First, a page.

Garza had known Donny might be disoriented, and he’d been warned that Donny might not even know him, but nothing could have fully prepared him for what Donny would be like with his mind disjointed by a traumatic brain injury.
They’d enlisted the same day—September 12, 2001, even though they were living a thousand miles apart and hadn’t spoken after the attacks on the Twin Towers. Their thoughts had been that synchronized. They always had been, ever since they were kids running in the woods playing soldier. Their separate tracks into Special Forces weren’t coordinated either. They’d both just naturally gravitated to the toughest assignments they could find.
So maybe it wasn’t only seeing Donny this way that affected Garza so deeply. Maybe it was partly because so much of his own identity was tied up in Donny Lind.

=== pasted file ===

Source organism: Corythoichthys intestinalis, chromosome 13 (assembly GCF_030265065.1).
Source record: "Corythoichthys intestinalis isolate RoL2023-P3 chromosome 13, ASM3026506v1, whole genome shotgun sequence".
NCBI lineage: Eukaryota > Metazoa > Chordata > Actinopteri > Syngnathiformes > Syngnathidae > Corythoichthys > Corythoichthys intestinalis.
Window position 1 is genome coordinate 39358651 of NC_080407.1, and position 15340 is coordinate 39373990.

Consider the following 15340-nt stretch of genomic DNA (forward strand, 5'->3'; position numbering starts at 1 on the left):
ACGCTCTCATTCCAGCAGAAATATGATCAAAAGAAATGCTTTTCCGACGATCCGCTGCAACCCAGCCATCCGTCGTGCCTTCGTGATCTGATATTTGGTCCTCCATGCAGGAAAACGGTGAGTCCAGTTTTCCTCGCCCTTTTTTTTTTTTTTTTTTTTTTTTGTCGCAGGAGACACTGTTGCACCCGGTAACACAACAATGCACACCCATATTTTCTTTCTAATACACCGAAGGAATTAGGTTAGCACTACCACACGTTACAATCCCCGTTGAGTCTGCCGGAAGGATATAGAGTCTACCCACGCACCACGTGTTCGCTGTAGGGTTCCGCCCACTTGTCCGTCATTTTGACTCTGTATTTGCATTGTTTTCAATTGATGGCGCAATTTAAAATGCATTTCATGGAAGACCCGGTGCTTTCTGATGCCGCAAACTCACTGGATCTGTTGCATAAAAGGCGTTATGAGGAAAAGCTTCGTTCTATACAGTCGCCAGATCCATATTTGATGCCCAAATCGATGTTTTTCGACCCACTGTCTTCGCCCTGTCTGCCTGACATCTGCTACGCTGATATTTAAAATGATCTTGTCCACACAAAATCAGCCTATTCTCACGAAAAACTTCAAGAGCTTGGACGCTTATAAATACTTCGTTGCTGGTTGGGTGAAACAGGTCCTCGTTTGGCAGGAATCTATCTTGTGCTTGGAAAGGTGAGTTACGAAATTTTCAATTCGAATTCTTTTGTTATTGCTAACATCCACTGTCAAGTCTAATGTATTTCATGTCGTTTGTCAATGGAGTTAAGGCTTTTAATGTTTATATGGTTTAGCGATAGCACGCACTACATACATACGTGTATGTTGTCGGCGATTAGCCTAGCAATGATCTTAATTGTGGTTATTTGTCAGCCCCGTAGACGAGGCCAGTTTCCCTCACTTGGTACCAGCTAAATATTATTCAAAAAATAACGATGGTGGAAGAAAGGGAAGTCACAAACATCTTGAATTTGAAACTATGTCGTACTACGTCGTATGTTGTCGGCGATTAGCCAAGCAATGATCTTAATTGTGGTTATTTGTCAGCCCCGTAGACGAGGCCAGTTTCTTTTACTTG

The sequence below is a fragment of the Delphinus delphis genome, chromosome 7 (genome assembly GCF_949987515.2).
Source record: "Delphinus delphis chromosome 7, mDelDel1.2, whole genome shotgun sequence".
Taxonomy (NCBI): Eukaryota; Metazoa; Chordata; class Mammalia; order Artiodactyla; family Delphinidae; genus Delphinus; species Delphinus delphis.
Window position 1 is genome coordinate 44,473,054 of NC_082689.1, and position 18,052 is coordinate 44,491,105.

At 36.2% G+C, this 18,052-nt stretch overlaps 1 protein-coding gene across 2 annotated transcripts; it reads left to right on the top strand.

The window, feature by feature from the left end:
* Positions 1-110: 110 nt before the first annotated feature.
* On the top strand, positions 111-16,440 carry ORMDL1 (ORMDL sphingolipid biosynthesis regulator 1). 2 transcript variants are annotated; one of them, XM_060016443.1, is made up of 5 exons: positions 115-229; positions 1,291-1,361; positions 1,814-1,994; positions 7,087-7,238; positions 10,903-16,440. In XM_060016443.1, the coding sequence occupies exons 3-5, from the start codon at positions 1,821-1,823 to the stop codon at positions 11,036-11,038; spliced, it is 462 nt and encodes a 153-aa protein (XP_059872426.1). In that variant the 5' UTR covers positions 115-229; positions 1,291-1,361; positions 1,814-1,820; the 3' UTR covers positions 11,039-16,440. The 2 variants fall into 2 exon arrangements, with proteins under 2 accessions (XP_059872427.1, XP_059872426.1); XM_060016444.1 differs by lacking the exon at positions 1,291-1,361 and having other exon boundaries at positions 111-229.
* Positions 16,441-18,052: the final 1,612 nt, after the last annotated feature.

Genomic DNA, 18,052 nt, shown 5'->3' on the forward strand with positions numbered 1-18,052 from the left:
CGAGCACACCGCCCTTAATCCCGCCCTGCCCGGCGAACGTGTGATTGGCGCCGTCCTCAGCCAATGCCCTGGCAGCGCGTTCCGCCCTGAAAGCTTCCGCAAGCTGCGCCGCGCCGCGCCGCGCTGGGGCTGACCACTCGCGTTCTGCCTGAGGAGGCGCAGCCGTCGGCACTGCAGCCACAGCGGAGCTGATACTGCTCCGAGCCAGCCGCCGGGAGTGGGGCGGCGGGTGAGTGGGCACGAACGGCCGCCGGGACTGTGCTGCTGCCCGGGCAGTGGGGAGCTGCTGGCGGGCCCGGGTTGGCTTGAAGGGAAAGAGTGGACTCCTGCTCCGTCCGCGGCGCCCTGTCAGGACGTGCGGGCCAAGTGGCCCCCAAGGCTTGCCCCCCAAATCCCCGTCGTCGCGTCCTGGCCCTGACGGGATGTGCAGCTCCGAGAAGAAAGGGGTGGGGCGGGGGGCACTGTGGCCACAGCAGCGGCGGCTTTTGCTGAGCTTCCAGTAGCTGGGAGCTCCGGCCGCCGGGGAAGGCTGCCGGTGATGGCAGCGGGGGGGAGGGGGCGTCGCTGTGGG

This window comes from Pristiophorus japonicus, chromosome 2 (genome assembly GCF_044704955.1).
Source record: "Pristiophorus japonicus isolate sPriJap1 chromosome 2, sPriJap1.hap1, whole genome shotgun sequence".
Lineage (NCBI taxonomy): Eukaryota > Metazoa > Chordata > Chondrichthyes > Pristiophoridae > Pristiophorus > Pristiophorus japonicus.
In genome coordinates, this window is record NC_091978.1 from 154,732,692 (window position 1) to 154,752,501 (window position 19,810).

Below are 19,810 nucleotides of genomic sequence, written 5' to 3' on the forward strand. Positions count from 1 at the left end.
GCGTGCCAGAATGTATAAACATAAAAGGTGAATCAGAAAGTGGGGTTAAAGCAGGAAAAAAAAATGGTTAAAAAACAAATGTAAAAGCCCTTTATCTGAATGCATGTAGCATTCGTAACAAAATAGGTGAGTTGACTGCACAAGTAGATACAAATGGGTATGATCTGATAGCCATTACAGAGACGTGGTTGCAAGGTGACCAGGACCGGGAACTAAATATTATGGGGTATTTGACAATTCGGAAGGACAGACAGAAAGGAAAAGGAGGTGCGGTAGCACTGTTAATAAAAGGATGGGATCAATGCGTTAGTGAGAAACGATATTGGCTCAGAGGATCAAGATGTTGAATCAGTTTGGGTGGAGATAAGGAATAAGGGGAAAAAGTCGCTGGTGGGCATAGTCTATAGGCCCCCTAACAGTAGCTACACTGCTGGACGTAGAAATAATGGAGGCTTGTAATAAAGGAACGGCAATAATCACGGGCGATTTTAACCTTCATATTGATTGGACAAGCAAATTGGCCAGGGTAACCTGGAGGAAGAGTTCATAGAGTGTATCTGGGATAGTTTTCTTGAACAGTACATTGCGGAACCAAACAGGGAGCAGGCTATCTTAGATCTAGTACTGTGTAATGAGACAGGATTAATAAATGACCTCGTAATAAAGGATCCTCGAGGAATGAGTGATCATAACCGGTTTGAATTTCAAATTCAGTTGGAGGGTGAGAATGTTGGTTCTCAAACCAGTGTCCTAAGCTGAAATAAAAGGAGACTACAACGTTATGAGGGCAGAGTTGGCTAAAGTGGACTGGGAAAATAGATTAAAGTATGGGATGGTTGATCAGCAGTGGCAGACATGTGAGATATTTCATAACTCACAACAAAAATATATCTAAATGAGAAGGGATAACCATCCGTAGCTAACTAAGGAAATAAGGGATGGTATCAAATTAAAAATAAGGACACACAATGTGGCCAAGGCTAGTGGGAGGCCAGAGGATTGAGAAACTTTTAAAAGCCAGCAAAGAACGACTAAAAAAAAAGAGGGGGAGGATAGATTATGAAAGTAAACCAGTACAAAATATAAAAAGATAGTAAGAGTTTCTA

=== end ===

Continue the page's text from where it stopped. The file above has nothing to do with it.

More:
And now Donny didn’t even recognize him.
He made his way down to the cafeteria, where he’d arranged to meet Kim Almario during her break. He found her watching him come across the room, a cup of coffee at her lips hiding her expression.
She lowered the cup as he approached, but didn’t meet his eyes.
He sat opposite her.
“Anything?” she said, her eyes still fixed on the tabletop.
Garza felt his awkwardness acutely.
It was only the second time he’d seen her in four years. The first time was when Garza had shown up for this visit yesterday. He didn’t know Kim well. He had no idea what to say to help her. If anything could.
She finally looked up at him. Her expression told Garza nothing. It only made him feel like she expected something he couldn’t provide. She wore scrubs like all the other nurses here, but she wasn’t on permanent staff, just worked as a temporary RN wherever she could to help make ends meet, when she wasn’t taking care of Donny.